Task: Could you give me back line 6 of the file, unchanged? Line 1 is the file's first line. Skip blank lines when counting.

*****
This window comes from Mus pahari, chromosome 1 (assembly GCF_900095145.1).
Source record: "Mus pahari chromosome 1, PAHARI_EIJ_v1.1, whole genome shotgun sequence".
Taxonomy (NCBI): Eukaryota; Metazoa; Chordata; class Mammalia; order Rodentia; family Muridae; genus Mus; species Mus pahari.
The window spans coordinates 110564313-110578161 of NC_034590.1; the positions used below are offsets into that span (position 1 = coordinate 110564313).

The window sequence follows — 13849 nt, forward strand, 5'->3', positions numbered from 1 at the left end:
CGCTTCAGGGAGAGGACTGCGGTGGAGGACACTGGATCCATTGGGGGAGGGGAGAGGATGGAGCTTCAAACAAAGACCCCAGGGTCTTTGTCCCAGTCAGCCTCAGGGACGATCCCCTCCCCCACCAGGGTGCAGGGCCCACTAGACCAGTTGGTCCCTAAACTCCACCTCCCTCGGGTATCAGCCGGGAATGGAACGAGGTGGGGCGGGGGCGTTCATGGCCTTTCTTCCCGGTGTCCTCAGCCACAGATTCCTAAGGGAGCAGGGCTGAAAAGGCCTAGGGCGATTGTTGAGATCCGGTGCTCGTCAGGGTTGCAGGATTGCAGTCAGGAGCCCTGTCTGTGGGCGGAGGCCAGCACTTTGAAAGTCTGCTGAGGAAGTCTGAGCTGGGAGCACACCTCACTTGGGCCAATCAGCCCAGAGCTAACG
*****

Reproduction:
CGCTTCAGGGAGAGGACTGCGGTGGAGGACACTGGATCCATTGGGGGAGGGGAGAGGATGGAGCTTCAAACAAAGACCCCAGGGTCTTTGTCCCAGTCAGCCTCAGGGACGATCCCCTCCCCCACCAGGGTGCAGGGCCCACTAGACCAGTTGGTCCCTAAACTCCACCTCCCTCGGGTATCAGCCGGGAATGGAACGAGGTGGGGCGGGGGCGTTCATGGCCTTTCTTCCCGGTGTCCTCAGCCACAGATTCCTAAGGGAGCAGGGCTGAAAAGGCCTAGGGCGATTGTTGAGATCCGGTGCTCGTCAGGGTTGCAGGATTGCAGTCAGGAGCCCTGTCTGTGGGCGGAGGCCAGCACTTTGAAAGTCTGCTGAGGAAGTCTGAGCTGGGAGCACACCTCACTTGGGCCAATCAGCCCAGAGCTAACG